Defaka and Nkoroo
About the Documentation Project
Goals & Aims
Our goal is to produce a comprehensive documentation and description of Defaka [AFN] and Nkoroo [NKX], two languages spoken in the Niger Delta. Both of these languages are endangered: they are spoken in only a few villages, in an area where the dominant languages are English & Nigerian Pidgin (as well as Igbo, to a lesser extent).
The project has 3 components: Fieldwork, Documentation & Archiving, and Analysis & Description.
The goal of our fieldwork is the collection of wordlists and a large body of texts (in the form of stories, songs, natural conversation, and monologues). These texts are crucial, as they not only illustrate the grammar of each language, but also provide invaluable information about the linguistic & cultural traditions of the Defaka & Nkoroo people. We are also conducting a sociolinguistic survey to assess the linguistic situation in the area, and the risk of extinction each language faces. We hope to minimize this risk by raining local linguists and native speakers in techniques of language documentation.
The documentation and archiving stage is being carried out at Rutgers University & York University. This part of the project includes archiving audio recordings, and transcribing, glossing, and archiving the texts collected. Ultimately, all of these materials will be freely available in a new language archive, stored according to the 'best practices' recommended by E-MELD.
- Description & Analysis
The analysis & description stage is being done primarily at the University of Port Harcourt, by members of the documentation team affiliated there. This part of the project involves creating a) descriptive grammars of both Defaka & Nkoroo, b) Examination of morphology, syntax, and lexicon of the languages, based on the data collected in the field, and c) work on the phonetics & phonology of both languages.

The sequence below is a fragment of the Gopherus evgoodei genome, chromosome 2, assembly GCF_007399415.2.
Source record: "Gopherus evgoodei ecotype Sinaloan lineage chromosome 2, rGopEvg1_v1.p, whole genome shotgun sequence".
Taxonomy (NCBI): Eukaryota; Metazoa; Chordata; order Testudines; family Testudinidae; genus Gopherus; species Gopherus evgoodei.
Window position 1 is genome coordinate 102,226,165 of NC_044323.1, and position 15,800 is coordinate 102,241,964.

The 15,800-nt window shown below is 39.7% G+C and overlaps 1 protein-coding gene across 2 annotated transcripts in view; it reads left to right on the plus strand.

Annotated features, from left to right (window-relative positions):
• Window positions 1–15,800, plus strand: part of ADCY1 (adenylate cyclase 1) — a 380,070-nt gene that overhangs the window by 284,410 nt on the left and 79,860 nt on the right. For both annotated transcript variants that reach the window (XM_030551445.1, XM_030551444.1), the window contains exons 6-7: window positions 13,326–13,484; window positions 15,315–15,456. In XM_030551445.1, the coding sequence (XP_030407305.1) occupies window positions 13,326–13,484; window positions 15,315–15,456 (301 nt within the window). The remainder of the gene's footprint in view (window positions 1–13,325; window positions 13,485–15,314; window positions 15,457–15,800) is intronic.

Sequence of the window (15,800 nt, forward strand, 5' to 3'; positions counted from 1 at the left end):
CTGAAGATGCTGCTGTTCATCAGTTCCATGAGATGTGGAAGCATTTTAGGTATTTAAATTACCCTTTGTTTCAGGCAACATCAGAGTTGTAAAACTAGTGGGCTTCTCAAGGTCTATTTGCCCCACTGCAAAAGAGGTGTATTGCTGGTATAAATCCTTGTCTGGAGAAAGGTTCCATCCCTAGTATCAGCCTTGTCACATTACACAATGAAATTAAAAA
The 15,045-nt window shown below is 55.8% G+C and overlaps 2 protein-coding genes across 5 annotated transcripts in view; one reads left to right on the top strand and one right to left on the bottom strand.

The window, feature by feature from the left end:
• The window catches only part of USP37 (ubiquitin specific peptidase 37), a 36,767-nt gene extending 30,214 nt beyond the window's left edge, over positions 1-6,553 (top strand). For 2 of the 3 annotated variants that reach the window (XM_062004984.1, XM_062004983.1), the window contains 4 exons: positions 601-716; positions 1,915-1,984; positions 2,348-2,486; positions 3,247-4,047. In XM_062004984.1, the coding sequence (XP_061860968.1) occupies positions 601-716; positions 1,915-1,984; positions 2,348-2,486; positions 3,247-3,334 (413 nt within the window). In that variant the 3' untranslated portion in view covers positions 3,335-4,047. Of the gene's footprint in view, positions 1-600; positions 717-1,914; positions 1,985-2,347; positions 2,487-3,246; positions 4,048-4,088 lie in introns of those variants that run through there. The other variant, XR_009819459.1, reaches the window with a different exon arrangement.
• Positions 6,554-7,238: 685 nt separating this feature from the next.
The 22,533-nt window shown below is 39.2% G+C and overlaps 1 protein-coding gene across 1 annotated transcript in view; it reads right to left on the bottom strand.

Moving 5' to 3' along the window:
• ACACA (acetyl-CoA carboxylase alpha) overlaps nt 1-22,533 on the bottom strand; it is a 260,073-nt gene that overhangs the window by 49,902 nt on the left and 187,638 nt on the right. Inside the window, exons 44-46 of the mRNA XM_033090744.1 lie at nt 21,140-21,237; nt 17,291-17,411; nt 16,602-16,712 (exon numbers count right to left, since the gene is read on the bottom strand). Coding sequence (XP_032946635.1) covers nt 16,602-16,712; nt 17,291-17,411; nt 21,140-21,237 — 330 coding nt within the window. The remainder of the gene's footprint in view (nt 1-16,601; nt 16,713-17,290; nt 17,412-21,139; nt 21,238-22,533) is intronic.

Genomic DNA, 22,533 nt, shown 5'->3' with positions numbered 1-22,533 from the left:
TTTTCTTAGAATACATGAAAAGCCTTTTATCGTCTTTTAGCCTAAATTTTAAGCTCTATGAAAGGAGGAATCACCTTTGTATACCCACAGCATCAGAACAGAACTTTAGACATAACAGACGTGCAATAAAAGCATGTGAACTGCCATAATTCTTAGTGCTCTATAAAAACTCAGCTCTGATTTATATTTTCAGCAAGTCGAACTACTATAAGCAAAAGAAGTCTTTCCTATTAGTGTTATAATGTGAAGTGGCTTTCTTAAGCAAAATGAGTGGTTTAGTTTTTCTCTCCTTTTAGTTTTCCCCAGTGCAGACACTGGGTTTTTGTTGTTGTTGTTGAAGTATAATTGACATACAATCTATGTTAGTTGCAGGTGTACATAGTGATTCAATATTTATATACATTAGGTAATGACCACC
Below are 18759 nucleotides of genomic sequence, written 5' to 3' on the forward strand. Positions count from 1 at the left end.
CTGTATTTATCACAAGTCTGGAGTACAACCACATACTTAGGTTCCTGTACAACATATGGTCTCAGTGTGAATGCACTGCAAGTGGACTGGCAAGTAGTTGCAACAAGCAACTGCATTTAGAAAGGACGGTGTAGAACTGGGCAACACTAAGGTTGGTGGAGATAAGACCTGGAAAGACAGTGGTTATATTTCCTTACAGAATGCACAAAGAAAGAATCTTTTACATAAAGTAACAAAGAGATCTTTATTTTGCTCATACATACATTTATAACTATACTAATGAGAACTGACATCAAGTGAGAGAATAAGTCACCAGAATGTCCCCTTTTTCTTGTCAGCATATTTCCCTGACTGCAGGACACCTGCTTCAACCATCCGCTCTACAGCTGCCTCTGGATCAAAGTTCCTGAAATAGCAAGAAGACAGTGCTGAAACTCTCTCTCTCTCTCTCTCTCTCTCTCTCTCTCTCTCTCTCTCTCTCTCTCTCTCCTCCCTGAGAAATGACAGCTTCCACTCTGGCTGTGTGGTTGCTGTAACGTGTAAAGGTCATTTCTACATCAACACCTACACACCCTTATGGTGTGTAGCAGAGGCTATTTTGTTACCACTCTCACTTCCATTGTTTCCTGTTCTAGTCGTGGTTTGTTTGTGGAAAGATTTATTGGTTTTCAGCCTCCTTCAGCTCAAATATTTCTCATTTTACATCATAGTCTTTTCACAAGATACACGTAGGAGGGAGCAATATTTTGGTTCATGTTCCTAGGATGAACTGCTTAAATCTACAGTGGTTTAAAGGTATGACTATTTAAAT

The Project Team
- Dr. Akinbiyi Akinlabi is a professor in the Linguistics Department at Rutgers University, and is experienced in working on Ijoid languages (especially Kalabari), as well as doing fieldwork on other languages spoken in southern Nigera (notably Ibibio). Dr. Akinlabi, together with Dr. Connell, oversees the entire project, including the collection and analysis of data from Defaka & Nkoroo, supervises the PhD students, and supervises the processing of the collected materials at Rutgers.
- Dr. Bruce Connell is a professor in the Linguistics and Language Studies Program at Glendon College, York University, Toronto, and a research associate at the University of Kent, UK. He is an experienced fieldworker, well versed in coordinating work on endangered languages, innovating ‘best practice’ in linguistic description & documentation, and training linguists for documentary linguistics. His research has focused mostly on languages of the Nigeria-Cameroon borderland. Dr. Connell and Dr. Akinlabi oversee the whole project, and are in charge of preparing and annotating audio recordings for archival storage.
- Prof. Ozo-Mekuri Ndimele is a professor in the Department of Linguistics and Communication studies at the University of Port Harcourt, and president of the Linguistics Association of Nigeria. He oversees the project operations in Nigeria, coordinates trips to the field, and supervises the student fieldworkers there.
- Mr. Will Bennett is a Ph.D. student in the Linguistics Department at Rutgers University. He is in charge of processing and editing the materials collected in both languages, and formatting the recordings and meta-data for storage in the archive. Will also maintains this website.
- Mrs. Inoma Essien is a linguistics Ph.D. student at the University of Port Harcourt, and is working on Defaka as the topic of her dissertation. She is in charge of collecting, recording, and transcribing data from Defaka, as well as finding and recruiting Defaka language consultants.
- Mrs. Ebi Obikudo is also a linguistics Ph.D. student at the University of Port Harcourt, and is currently writing her dissertation on Nkoroo. She in charge of collecting, recording, and transcribing data from Nkoroo, as well as finding and recruiting Nkoroo language consultants.
Funding for this project was provided by the ‘Documenting Endangered Languages’ (DEL) Program, run by the National Science Foundation. NSF grant number 0553971.